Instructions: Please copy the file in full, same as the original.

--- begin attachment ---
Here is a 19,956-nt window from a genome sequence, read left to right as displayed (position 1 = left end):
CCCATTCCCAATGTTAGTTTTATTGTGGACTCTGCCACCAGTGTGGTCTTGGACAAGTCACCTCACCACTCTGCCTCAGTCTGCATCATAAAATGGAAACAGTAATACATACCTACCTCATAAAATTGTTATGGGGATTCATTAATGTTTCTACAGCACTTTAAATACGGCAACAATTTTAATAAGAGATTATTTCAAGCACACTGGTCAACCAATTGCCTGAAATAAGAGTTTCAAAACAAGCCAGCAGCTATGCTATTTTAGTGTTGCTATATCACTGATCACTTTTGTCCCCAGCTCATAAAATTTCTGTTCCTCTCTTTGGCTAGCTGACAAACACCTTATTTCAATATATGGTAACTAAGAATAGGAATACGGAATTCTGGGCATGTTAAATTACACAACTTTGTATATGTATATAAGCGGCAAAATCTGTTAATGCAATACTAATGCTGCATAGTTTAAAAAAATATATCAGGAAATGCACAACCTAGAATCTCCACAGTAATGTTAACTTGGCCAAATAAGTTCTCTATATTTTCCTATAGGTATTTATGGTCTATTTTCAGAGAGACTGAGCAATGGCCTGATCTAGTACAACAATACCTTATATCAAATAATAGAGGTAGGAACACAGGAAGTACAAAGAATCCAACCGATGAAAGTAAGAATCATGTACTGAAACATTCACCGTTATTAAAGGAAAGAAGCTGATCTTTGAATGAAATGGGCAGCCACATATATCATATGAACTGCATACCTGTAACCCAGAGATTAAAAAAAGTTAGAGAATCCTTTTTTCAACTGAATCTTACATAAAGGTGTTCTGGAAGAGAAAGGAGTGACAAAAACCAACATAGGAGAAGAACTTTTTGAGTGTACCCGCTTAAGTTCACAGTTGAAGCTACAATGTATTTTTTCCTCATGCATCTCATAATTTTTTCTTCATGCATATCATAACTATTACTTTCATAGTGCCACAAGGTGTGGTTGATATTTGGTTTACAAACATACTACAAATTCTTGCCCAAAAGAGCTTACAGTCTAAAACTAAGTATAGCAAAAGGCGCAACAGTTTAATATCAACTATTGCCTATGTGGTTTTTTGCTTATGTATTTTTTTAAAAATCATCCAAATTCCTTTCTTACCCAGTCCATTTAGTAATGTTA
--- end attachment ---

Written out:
Here is a 19,956-nt window from a genome sequence, read left to right as displayed (position 1 = left end):
CCCATTCCCAATGTTAGTTTTATTGTGGACTCTGCCACCAGTGTGGTCTTGGACAAGTCACCTCACCACTCTGCCTCAGTCTGCATCATAAAATGGAAACAGTAATACATACCTACCTCATAAAATTGTTATGGGGATTCATTAATGTTTCTACAGCACTTTAAATACGGCAACAATTTTAATAAGAGATTATTTCAAGCACACTGGTCAACCAATTGCCTGAAATAAGAGTTTCAAAACAAGCCAGCAGCTATGCTATTTTAGTGTTGCTATATCACTGATCACTTTTGTCCCCAGCTCATAAAATTTCTGTTCCTCTCTTTGGCTAGCTGACAAACACCTTATTTCAATATATGGTAACTAAGAATAGGAATACGGAATTCTGGGCATGTTAAATTACACAACTTTGTATATGTATATAAGCGGCAAAATCTGTTAATGCAATACTAATGCTGCATAGTTTAAAAAAATATATCAGGAAATGCACAACCTAGAATCTCCACAGTAATGTTAACTTGGCCAAATAAGTTCTCTATATTTTCCTATAGGTATTTATGGTCTATTTTCAGAGAGACTGAGCAATGGCCTGATCTAGTACAACAATACCTTATATCAAATAATAGAGGTAGGAACACAGGAAGTACAAAGAATCCAACCGATGAAAGTAAGAATCATGTACTGAAACATTCACCGTTATTAAAGGAAAGAAGCTGATCTTTGAATGAAATGGGCAGCCACATATATCATATGAACTGCATACCTGTAACCCAGAGATTAAAAAAAGTTAGAGAATCCTTTTTTCAACTGAATCTTACATAAAGGTGTTCTGGAAGAGAAAGGAGTGACAAAAACCAACATAGGAGAAGAACTTTTTGAGTGTACCCGCTTAAGTTCACAGTTGAAGCTACAATGTATTTTTTCCTCATGCATCTCATAATTTTTTCTTCATGCATATCATAACTATTACTTTCATAGTGCCACAAGGTGTGGTTGATATTTGGTTTACAAACATACTACAAATTCTTGCCCAAAAGAGCTTACAGTCTAAAACTAAGTATAGCAAAAGGCGCAACAGTTTAATATCAACTATTGCCTATGTGGTTTTTTGCTTATGTATTTTTTTAAAAATCATCCAAATTCCTTTCTTACCCAGTCCATTTAGTAATGTTA